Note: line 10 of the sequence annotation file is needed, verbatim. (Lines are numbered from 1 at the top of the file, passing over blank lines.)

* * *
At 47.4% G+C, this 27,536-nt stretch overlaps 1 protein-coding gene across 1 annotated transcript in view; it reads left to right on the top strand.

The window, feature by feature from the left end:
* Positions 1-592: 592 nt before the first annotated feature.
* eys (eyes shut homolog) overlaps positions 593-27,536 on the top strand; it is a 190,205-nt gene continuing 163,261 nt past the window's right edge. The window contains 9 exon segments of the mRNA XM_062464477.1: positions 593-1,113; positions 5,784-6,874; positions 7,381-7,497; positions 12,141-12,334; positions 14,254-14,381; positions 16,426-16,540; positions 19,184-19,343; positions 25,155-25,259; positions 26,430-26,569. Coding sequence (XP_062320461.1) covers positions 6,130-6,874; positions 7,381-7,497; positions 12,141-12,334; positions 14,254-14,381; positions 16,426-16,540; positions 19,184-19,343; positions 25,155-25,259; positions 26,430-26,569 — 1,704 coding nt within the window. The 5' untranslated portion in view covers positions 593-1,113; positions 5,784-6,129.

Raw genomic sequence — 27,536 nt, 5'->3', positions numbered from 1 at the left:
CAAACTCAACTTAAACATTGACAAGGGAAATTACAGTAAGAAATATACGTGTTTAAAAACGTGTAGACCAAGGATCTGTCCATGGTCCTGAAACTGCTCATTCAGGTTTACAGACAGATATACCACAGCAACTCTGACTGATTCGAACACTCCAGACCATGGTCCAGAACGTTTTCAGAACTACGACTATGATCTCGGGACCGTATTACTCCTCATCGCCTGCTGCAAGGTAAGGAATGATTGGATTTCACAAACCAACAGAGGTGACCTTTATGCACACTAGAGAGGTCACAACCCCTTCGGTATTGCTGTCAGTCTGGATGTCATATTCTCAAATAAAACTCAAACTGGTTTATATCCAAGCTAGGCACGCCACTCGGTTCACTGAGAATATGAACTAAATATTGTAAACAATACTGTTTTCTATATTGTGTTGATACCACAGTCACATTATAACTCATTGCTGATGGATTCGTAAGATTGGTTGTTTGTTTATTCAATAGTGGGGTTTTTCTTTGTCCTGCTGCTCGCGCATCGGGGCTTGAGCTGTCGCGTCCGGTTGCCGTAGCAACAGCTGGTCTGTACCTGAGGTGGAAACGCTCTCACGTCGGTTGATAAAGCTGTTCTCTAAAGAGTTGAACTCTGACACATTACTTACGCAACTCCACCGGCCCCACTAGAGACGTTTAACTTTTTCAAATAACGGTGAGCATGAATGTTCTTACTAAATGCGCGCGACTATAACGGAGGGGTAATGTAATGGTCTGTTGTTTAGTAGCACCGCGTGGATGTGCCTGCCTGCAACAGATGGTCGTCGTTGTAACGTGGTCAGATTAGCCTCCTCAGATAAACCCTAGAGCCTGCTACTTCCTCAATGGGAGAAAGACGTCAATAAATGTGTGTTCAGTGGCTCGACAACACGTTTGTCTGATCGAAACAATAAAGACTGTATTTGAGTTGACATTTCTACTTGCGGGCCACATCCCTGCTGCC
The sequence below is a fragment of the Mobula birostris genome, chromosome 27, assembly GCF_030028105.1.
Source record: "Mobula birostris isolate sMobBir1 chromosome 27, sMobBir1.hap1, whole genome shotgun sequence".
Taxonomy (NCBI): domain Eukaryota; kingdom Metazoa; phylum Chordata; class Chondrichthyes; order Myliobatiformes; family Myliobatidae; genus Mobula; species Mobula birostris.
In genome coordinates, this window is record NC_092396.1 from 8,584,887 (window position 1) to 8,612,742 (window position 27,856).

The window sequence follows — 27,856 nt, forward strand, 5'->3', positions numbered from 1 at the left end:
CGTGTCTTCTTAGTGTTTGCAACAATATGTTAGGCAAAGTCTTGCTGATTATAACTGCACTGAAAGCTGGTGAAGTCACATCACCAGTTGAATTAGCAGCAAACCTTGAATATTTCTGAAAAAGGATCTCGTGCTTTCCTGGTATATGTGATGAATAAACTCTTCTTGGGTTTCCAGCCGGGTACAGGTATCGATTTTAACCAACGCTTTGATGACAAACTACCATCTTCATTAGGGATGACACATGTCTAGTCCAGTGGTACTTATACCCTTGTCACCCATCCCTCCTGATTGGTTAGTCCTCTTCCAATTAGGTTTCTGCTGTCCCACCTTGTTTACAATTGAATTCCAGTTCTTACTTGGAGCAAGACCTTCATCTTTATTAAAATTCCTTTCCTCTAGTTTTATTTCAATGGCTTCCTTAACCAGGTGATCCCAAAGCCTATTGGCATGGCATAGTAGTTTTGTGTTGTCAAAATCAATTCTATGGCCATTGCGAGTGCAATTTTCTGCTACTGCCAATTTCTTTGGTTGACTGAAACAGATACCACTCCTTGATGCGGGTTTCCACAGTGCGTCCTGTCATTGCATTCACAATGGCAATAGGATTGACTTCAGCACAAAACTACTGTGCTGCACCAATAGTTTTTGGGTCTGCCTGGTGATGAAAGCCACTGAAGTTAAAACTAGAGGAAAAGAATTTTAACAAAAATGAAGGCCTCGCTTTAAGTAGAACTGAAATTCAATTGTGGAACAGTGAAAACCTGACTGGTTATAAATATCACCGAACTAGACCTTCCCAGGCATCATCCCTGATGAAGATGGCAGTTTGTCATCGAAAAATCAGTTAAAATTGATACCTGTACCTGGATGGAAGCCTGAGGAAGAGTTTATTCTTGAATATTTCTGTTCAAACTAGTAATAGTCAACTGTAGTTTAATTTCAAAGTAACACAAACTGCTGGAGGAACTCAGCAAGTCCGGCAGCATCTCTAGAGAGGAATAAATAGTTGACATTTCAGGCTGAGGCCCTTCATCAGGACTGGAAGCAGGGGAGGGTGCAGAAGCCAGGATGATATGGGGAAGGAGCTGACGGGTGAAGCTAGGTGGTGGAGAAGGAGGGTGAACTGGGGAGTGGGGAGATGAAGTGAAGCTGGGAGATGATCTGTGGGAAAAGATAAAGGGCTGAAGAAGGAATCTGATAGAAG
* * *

In genome coordinates, this window is record NC_092396.1 from 8,584,887 (window position 1) to 8,612,742 (window position 27,856).